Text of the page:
To say that I was a bookworm as a child would be an understatement.
I not only spent almost all of my discretionary time reading, I modeled my life after the heroines in my favorite novels. I wore bonnets and pinafores to school, insisted on drinking out of tin cups at meals, made molasses candy whenever it snowed, convinced my parents to put my desk in our unfinished attic (to simulate Jo's garret in Little Women), and founded a babysitters club and detective agency.
Everyone's pleasure reading tapers off a bit in college because there is so much required reading for class. I accepted that as a matter of course, but I expected my nightly reading habit to recommence once I graduated. After a few years in the workforce, I still wasn't reading as much as I would have liked. This was partly due to the long hours that go along with campaign jobs, but another part was that social drinking got in the way. I realized that even after one or two drinks, I couldn't really focus well enough to read before bed. One of my main motivations for drinking better was reading more.
A few years later, I am happy to report that my reading is back on track. One of the delights of 2015 was that I spent a lot of time reading as research for the Fresh Drinks Project. Here are my three favorite reads from the year on the subject of healthy habit formation. In addition to helping my research, they’ve fundamentally changed my approach to sleep, exercise, diet and stress.
Thrive by Arianna Huffington was a surprise favorite of the year! In Thrive, Huffington makes a strong case that American workplace culture is fueled by unsustainable stress, sleep deprivation, and burnout which has far-reaching consequences for individuals, companies and the country. The story begins in 2007, when Huffington collapsed from exhaustion, cutting her eye and breaking her cheekbone. The moment was a wake-up call that prompted her to reexamine the sustainability and desirability of the lifestyle she was living. While her life scored well on the two classic metrics of success - power and money - she (and many of her peers) felt there was something missing. She argues that we need a Third Metric of success that is built on four pillars: wellbeing, wisdom, wonder, and giving. For anyone who feels overwhelmed, the book provides a deep-dive into a variety of stress reduction strategies from optimizing sleep to meditation to digital detox to cultivating a sense of awe. I found this book really relevant to my research because alcohol is often used as a quick fix for serious stress; Huffington's deconstruction of the drivers of stress and emphasis on stress-reducers go hand-in-hand with developing a healthier relationship with alcohol.
Better Than Before by Gretchen Rubin is a delightful read that is chock full of strategies and real life experiments on forming better habits (many of which can be applied to healthier drinking). The most thought-provoking section for me was on the "Four Tendencies," in which Rubin argues that people can be categorized based on how they respond to two sets of expectations: internal (like New Year's resolutions) and external (like work deadlines). The four categories are as follows:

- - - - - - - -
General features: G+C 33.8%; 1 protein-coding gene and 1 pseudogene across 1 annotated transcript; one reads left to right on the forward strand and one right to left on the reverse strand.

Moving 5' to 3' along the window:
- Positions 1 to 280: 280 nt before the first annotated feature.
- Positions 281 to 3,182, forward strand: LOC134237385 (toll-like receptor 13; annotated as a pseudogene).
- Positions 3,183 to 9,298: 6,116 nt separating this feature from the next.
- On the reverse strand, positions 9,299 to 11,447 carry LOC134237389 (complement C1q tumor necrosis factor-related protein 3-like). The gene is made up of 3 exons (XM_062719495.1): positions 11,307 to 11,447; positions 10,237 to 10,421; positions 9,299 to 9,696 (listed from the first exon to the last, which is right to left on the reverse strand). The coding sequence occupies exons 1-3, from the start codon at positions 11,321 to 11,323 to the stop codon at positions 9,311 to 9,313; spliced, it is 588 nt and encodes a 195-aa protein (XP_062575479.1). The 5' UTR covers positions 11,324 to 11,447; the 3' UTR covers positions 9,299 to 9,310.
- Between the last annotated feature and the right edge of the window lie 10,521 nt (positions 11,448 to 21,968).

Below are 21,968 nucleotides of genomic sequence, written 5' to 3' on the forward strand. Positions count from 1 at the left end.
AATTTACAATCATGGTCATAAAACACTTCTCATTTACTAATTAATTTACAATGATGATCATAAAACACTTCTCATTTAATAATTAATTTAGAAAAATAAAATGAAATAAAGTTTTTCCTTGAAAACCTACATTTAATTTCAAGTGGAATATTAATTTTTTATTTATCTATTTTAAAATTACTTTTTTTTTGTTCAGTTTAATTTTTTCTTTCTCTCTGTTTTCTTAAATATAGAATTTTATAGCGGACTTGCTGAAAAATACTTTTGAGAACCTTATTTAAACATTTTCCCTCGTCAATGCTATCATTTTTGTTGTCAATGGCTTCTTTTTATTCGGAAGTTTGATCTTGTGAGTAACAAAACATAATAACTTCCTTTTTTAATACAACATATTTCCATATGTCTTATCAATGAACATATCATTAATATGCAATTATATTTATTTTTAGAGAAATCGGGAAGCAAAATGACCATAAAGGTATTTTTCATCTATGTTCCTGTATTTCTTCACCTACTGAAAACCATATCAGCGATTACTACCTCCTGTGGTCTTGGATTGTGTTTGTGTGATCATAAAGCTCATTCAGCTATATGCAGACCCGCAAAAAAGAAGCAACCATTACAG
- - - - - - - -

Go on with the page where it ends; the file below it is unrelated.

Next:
Upholders, who uphold both outer and inner expectations
Questioners, who question all expectations but meet expectations they deem important
Obligers, who meet other people's expectations but struggle to meet their own
Rebels, who fight against internal and external expectations.
I'm undoubtedly a Questioner, and this framework has been useful in understanding why I need lots of compelling information, like studies and data, in order to motivate myself to do things. Curious what your tendency is? You can take the Four Tendency Quiz on Rubin's blog.
Mindless Eating: Why We Eat More Than We Think by Brian Wansink is the best book on eating I’ve ever read. Wansink is a Professor at Cornell and the Director of the Cornell University Food and Brand Lab. The book is full of stories that illustrate how vulnerable the majority of us are to mindless consumption, and features practical changes to painlessly reduce caloric intake. His recommendations are deceptively simple: use smaller plates and bowls, move healthy foods to eye-level in the cupboard and fridge, and never eat directly out of the package. I might have been skeptical about the efficacy of such simple changes, but his cleverly designed experiments make a convincing case. In one, he showed that movie-goers consumed 34% to 45% more popcorn when it was served in a large rather than medium bucket. This was despite the fact that the movie took place right after lunch and the popcorn was engineered to be stale (one movie-goer said it tasted like packing peanuts). In another, he showed that people (even experienced bartenders) pour about 37% more liquid into short, wide glasses than tall skinny ones. If weight loss or management is on your radar for 2016, this is definitely worth a read!
And last but not least, my top pleasure read of the year…
A Tree Grows in Brooklyn by Betty Smith. This book came out in the 1940s but was new to me. The story centers around Francie Nolan and her impoverished Irish-American family living in Williamsburg in the early 20th century. If you love vividly written books with bookish female heroines, this is the perfect book to curl up with this winter. Francie spends a fair amount of the book reading under a tree on the fire escape of her apartment which I plan to try as soon as the weather turns nice again.
What were your favorite reads this year? I've tentatively declared 2016 the "Year of the Biography" so would love your recommendations!